A range of UNO staff and administrators are currently working with student representatives on a proposal to create more all-gender restrooms on campus. Although there were previously some all-gender facilities, many students felt that there were not enough to support the needs of UNO’s transgender and non-binary students, faculty and staff, or to offer full accessablility. With this new initiative, the hope is to fix this problem by creating accessible, all-gender bathrooms within already-existing spaces. And with this, to make UNO a little bit more inclusive to all its students.
“I think after the incident last semester regarding UNO Social and the following shut down of the [app’s] wall page, the university has shown interest in helping create a safer space for trans students,” says Marceline Guilliot, president of UNO’s Louisiana Trans Advocates (LTA) chapter and member of the effort’s student committee. “At the last meeting on Feb 5, we worked out potential spaces [ for gender-inclusive facilities] in the Rec Center and I’m excited for us to keep working with the administration to create as many trans and nobinary friendly spaces as we can on campus.”
“I met with interested students, including several SGA representatives, to tour some buildings and identify other spaces that could potentially be converted to become gender inclusive or all-gender restrooms,” says Dr. Carolyn Golz, Associate Vice President for Student Affairs and Dean of Students. “We’re working on a proposal based on that campus tour.”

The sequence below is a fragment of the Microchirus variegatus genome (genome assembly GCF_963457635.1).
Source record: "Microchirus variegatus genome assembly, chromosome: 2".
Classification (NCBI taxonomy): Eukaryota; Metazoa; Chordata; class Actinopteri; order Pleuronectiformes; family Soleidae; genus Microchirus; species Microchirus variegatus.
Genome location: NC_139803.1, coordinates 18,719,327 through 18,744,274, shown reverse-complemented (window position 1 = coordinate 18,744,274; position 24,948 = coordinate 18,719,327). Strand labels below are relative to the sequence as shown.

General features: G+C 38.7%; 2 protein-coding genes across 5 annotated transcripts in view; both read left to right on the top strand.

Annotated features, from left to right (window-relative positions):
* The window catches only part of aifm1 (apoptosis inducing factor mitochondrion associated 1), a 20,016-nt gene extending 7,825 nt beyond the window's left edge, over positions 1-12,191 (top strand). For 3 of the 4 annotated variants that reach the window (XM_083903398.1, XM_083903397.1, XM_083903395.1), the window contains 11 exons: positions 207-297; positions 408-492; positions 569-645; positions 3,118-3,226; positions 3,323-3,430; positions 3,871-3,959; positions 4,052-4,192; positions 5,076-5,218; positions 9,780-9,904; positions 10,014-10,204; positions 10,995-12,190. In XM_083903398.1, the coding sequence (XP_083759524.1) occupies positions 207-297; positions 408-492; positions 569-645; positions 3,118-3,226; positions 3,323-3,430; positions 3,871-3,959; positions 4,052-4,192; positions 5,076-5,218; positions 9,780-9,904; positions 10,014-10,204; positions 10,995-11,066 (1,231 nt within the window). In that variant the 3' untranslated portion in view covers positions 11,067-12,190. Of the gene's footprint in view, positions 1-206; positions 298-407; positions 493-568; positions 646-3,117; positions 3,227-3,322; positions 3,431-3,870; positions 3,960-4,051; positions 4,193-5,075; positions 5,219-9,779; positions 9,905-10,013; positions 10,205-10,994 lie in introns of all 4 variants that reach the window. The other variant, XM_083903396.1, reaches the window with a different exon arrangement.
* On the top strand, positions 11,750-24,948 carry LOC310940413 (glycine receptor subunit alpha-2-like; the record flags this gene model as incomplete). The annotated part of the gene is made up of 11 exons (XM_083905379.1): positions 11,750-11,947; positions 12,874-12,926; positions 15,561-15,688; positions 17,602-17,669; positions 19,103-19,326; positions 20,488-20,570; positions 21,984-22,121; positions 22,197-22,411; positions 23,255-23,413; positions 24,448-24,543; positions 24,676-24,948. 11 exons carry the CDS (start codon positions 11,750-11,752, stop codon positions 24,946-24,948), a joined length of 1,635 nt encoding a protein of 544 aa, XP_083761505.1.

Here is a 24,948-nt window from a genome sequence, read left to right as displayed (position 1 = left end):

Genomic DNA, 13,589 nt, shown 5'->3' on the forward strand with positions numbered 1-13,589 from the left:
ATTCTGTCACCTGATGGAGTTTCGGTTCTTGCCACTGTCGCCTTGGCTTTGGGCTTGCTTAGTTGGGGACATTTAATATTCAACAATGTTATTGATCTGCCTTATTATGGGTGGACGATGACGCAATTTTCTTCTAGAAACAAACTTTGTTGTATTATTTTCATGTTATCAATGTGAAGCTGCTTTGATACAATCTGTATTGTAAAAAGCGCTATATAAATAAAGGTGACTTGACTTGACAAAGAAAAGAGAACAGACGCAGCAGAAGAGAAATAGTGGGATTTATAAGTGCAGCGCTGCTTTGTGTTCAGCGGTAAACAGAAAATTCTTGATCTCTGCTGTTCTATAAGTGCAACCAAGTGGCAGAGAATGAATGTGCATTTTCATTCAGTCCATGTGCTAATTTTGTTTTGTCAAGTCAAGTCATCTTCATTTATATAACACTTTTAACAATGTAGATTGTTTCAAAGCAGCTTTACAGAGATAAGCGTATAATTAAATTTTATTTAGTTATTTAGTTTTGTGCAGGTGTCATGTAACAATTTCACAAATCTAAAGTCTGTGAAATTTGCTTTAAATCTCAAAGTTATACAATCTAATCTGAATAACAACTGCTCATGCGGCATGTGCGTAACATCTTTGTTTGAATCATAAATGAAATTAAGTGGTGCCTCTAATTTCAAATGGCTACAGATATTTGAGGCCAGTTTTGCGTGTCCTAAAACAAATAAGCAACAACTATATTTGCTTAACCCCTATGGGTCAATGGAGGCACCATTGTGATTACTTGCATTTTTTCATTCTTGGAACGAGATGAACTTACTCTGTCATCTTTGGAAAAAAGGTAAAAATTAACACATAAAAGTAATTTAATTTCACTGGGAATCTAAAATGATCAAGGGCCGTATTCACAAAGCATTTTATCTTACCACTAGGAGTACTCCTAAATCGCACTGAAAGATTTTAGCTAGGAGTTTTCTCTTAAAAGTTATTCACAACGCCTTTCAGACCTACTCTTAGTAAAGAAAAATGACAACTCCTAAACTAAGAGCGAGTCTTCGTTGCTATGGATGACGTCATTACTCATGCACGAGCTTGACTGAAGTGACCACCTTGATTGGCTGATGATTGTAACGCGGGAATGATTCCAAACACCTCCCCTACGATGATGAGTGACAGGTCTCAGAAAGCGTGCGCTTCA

Golz’s office is working with Dr. Desirée Anderson, Associate Dean for Diversity and Student Affairs, and Deborah Hadaway, Associate Vice President for Facilities Services on the administration side of the effort. However, a large part of the initiative is student-run, with representatives from Student Government Association ( SGA) and students like Guilliot from UNO’s chapter of LTA providing their input.
“As a nonbinary trans woman, it’s painfully obvious to me how little of anything there is for people like me on this campus,” says Guilliot. “I think having inclusive bathrooms in every building on campus is an extremely vital step forward towards building as welcoming a campus as possible.”
According to Golz, UNO is not completely without all-gender restrooms, as a previous 2016 effort created eight of these restrooms, three in the Education Building, one in the Earl K. Long Library, and four the International Center. However, it has been noted that this is not nearly enough to support the entirety of the campus, especially when these restrooms’ locations are considered.
“Currently, [transgender and non-binary students, faculty and staff] either have to travel across campus to find a gender inclusive restroom, or they are forced to use a bathroom that might not fit how they identify” says Golz. “The more gender inclusive restrooms we can create on campus, the more we meet the needs of our community members and the more inclusive our campus becomes.”
A UNO student who wishes to remain anonymous would agree with this statement, saying that they have to make a “nine and a half minute walk from the building where most of [their] classes are held, so [they are] unable to use the bathroom between classes that have less than a 25 minute break between them.” This student also notes that, although there is an all-gender restroom in the centrally-located library, this restroom has been closed since the beginning of semester and has, presumably, not yet been replaced. Additionally, they note that none of the current spaces are wheelchair accessible.